The Way of Shadows by Brent Weeks

The Way of Shadows by Brent WeeksBrent Weeks has been making quite a stir in Fantasy for the last few years. He started out with a complete trilogy that was released in a single year which got people excited and landed him on bestseller lists.

He followed it up with a more stately release schedule of books that are purported to be getting better with each volume.

Being the completionist that I am I had to try the first books first. Way of Shadows is the beginning of a trilogy that, if the titles of the books are any indication, is written to be a redemption story of sorts.

It starts with a young boy named Azog who apprentices himself to a master assassin in order to get himself out of the squalor and homelessness of living on the streets.

The book hits some powerful emotional beats and maintains a series of likable, if cliche, characters. Weeks seems to have dipped into the bucket of tropes for this book and pulled out the most common ones at random. None of the characters are anything that we haven’t seen before, though Weeks has a way to telling us about them that makes the story feel like it’s more interesting than it actually is.

This is an interesting part of Weeks’s style, actually. He practices a deft sleight of hand with his prose so that several hundred pages in we know who are best friends and lovers and rivals but none of those things are actually shown. In most cases it’s just a few sentences or a paragraph that say these two hate each other. The magic trick is that it’s almost unnoticeable in the moment.

Weeks has a significant number of weaknesses as a writer in this first book. His proclivity with telling how people feel instead of showing it, his inability to portray unique characters that are interesting on their own, his juvenile views on male and female interactions. Combine that with a realistically brutal view of life on the streets and a strangely naive view of the consequences of that life on the main characters and it’s hard to say if this book is good.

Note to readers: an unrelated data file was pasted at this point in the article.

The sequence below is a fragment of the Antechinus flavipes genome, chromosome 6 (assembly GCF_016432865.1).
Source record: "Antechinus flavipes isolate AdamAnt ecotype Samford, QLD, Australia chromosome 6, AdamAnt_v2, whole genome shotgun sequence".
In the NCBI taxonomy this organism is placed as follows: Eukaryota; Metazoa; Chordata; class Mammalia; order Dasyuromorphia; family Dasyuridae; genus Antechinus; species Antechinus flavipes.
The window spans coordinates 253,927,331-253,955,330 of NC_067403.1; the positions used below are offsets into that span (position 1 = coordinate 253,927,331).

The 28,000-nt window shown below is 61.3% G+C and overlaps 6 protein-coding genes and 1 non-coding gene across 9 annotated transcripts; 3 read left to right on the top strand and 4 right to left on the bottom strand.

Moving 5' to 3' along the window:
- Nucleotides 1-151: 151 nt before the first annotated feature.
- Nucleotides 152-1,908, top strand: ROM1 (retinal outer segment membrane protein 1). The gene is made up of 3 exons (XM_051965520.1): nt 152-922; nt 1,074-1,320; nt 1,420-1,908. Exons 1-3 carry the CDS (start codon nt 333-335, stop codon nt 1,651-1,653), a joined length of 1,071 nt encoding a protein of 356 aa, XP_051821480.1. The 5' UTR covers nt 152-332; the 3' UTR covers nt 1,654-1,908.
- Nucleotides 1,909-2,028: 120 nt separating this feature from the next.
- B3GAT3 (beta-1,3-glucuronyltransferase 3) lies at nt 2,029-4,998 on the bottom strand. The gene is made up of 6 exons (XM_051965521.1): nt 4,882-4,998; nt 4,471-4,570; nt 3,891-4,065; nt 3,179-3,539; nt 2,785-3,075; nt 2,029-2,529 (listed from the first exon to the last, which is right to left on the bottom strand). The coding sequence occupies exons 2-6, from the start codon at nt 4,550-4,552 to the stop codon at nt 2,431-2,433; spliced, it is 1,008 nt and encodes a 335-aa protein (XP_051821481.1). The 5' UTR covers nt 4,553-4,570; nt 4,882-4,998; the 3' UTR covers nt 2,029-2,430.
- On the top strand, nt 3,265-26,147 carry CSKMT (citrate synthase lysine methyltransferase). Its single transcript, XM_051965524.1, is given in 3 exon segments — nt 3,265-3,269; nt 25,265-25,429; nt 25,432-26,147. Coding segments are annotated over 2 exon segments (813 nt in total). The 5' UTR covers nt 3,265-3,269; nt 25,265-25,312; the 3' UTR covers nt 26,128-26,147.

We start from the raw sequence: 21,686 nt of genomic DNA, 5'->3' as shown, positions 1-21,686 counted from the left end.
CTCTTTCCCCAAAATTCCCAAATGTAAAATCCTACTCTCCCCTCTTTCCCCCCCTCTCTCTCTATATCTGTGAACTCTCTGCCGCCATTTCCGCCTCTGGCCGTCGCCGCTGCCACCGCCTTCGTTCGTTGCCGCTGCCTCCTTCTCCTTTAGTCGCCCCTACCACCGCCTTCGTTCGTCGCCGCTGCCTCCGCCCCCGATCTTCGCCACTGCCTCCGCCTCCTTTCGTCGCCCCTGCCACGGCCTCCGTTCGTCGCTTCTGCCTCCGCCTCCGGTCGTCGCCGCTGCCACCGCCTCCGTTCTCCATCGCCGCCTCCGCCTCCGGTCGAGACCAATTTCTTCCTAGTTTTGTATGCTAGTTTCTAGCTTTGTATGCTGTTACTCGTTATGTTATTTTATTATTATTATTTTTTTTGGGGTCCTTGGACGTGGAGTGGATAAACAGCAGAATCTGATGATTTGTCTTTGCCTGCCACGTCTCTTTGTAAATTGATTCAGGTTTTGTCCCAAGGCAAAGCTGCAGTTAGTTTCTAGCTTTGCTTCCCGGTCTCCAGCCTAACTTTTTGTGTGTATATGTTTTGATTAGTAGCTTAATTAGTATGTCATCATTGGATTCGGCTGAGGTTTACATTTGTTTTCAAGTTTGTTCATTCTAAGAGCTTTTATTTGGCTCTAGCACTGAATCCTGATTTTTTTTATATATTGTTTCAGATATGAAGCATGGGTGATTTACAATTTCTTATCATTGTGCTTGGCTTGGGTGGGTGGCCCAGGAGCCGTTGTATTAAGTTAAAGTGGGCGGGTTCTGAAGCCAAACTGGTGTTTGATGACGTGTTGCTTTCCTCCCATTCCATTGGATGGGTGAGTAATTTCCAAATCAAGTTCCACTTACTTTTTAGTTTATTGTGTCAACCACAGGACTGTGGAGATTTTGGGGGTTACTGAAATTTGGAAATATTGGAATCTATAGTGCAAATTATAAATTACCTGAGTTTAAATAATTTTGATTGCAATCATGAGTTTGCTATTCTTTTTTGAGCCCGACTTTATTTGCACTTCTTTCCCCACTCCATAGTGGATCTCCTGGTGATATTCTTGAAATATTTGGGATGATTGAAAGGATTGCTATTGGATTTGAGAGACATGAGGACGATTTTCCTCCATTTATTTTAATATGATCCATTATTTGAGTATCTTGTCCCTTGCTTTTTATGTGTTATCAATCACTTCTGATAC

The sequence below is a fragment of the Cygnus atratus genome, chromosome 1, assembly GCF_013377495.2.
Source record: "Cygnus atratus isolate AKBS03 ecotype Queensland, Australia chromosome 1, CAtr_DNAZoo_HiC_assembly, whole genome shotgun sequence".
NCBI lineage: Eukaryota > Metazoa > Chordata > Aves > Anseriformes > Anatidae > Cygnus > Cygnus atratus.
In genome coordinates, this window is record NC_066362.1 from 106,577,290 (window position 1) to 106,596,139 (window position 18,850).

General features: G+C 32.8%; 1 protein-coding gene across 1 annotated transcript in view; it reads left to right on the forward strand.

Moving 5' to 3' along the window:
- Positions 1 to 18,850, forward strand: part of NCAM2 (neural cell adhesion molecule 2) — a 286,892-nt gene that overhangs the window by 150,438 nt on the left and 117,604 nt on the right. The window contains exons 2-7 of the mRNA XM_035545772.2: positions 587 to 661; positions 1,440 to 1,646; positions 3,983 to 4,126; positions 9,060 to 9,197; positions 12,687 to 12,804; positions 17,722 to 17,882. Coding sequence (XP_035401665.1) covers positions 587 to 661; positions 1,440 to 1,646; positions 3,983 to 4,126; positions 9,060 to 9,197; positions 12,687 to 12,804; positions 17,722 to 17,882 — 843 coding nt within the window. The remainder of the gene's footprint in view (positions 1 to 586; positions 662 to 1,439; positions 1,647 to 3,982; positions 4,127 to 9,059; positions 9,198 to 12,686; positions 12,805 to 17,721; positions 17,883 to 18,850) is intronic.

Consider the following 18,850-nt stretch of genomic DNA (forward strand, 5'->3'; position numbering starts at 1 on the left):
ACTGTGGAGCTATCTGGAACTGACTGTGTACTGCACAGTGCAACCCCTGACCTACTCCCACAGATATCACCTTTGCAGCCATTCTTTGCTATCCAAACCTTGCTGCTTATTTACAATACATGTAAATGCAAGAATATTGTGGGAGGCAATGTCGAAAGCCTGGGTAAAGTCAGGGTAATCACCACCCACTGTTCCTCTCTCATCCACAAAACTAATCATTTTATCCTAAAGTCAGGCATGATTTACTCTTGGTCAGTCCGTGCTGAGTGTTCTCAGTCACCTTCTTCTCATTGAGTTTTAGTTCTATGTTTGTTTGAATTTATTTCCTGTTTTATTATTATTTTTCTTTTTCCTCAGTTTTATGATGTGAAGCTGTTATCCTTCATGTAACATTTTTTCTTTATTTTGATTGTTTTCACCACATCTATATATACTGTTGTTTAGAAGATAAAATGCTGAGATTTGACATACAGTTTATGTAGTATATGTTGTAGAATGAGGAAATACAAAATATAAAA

On the other hand, I can see something here. The story being told is solid and complex and slowly unfolds a world with politics and intrigue and mystery that isn’t immediately apparent at the beginning. The plot is complicated enough that it is actually fascinating to watch it come together like a particularly clever piece of origami and somewhere in the madness and shallowness a story emerges that pulls the reader along and begs them to keep reading.

Nearly every writer gets better the more they write. That’s just the nature of being human. It’s exciting, then, when a first novel is fantastic right off the bat. It’s saddening when a first novel is so bad that no hope is apparent for the future because it’s impossible to imagine the author getting better enough to be readable.

Brent Weeks is somewhere between those. He’s got the story and the world down. He knows how to string together elements of a story to make it feel like a real world and he knows how to hit emotional beats with readers (using subpar characters, even). If he can learn to tighten up his prose, show some of his characters interactions, and give us some more variety in females then he could become truly powerful.


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